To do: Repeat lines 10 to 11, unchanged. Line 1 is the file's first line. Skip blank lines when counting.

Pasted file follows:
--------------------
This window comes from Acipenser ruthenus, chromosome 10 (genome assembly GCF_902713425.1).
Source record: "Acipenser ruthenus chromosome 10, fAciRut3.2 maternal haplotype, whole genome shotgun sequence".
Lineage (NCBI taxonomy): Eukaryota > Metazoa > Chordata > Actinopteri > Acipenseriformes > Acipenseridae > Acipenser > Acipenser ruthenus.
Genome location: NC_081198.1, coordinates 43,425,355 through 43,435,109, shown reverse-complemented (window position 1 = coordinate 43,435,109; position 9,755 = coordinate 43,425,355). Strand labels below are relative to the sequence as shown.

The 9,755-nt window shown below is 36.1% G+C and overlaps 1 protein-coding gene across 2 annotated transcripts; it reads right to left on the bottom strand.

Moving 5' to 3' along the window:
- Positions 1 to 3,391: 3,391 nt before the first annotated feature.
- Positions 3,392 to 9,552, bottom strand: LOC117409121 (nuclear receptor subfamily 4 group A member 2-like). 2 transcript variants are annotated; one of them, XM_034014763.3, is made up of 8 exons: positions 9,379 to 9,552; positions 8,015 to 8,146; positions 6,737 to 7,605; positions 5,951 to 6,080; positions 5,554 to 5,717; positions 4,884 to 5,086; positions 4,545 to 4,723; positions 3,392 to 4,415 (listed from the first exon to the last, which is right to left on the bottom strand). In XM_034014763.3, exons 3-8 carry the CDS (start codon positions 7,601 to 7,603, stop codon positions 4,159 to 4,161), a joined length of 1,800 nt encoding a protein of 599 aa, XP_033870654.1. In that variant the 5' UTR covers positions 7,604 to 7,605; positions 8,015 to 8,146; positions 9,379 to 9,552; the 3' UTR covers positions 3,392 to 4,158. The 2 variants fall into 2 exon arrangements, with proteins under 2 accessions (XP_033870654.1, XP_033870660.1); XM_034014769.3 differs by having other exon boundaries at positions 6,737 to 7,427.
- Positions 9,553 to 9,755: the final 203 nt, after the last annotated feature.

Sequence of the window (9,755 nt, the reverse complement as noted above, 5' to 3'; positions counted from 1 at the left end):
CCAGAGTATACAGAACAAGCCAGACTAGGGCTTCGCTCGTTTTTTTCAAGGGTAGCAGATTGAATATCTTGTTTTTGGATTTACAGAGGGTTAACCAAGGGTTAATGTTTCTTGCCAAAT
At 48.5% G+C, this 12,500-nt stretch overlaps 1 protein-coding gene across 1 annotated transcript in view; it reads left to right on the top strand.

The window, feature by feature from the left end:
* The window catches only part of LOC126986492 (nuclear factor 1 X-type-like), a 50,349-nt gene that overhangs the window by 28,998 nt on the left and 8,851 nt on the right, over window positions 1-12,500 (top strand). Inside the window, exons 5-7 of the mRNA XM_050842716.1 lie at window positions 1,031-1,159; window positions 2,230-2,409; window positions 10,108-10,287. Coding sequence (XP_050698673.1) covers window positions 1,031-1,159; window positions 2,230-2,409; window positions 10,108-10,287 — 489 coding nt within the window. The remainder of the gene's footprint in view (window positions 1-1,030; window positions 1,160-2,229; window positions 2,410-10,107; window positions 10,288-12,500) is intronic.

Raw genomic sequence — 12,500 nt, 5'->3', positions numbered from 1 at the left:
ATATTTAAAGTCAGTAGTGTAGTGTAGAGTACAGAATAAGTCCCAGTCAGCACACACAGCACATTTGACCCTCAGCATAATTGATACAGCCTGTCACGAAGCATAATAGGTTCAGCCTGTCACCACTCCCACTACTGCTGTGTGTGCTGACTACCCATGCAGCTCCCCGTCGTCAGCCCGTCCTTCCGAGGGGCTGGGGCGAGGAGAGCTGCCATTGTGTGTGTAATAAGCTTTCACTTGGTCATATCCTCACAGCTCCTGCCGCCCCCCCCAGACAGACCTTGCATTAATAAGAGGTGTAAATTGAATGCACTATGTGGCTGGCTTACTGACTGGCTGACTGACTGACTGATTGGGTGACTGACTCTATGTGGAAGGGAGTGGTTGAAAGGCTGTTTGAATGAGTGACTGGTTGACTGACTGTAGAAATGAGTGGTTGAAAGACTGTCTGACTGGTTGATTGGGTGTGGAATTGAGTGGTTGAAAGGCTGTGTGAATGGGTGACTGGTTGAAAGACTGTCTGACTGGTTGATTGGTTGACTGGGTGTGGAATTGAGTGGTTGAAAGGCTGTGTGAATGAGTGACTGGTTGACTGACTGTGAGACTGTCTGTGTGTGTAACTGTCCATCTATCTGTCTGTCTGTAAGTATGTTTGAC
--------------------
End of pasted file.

Sequence of the window (9,755 nt, the reverse complement as noted above, 5' to 3'; positions counted from 1 at the left end):
CCAGAGTATACAGAACAAGCCAGACTAGGGCTTCGCTCGTTTTTTTCAAGGGTAGCAGATTGAATATCTTGTTTTTGGATTTACAGAGGGTTAACCAAGGGTTAATGTTTCTTGCCAAAT